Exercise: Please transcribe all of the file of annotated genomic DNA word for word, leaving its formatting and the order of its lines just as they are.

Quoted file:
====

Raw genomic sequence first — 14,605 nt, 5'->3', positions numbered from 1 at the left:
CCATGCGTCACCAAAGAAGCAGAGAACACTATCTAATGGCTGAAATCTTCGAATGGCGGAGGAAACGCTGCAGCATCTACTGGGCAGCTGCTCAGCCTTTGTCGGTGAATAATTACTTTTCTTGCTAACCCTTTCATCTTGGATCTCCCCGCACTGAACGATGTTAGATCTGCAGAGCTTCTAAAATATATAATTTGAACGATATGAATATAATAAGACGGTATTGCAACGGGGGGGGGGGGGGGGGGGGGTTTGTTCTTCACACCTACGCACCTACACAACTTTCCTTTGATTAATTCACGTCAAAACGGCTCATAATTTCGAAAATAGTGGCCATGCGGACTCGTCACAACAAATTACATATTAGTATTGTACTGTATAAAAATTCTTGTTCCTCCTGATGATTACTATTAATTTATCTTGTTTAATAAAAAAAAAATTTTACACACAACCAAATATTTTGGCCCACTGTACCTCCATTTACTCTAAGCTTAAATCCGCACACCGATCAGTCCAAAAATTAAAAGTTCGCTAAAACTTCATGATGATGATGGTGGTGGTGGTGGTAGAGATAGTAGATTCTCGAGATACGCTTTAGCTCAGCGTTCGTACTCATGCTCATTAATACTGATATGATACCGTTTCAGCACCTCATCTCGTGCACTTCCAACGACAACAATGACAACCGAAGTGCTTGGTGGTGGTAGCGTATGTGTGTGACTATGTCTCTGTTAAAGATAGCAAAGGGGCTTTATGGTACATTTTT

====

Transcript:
Raw genomic sequence first — 14,605 nt, 5'->3', positions numbered from 1 at the left:
CCATGCGTCACCAAAGAAGCAGAGAACACTATCTAATGGCTGAAATCTTCGAATGGCGGAGGAAACGCTGCAGCATCTACTGGGCAGCTGCTCAGCCTTTGTCGGTGAATAATTACTTTTCTTGCTAACCCTTTCATCTTGGATCTCCCCGCACTGAACGATGTTAGATCTGCAGAGCTTCTAAAATATATAATTTGAACGATATGAATATAATAAGACGGTATTGCAACGGGGGGGGGGGGGGGGGGGGGTTTGTTCTTCACACCTACGCACCTACACAACTTTCCTTTGATTAATTCACGTCAAAACGGCTCATAATTTCGAAAATAGTGGCCATGCGGACTCGTCACAACAAATTACATATTAGTATTGTACTGTATAAAAATTCTTGTTCCTCCTGATGATTACTATTAATTTATCTTGTTTAATAAAAAAAAAATTTTACACACAACCAAATATTTTGGCCCACTGTACCTCCATTTACTCTAAGCTTAAATCCGCACACCGATCAGTCCAAAAATTAAAAGTTCGCTAAAACTTCATGATGATGATGGTGGTGGTGGTGGTAGAGATAGTAGATTCTCGAGATACGCTTTAGCTCAGCGTTCGTACTCATGCTCATTAATACTGATATGATACCGTTTCAGCACCTCATCTCGTGCACTTCCAACGACAACAATGACAACCGAAGTGCTTGGTGGTGGTAGCGTATGTGTGTGACTATGTCTCTGTTAAAGATAGCAAAGGGGCTTTATGGTACATTTTT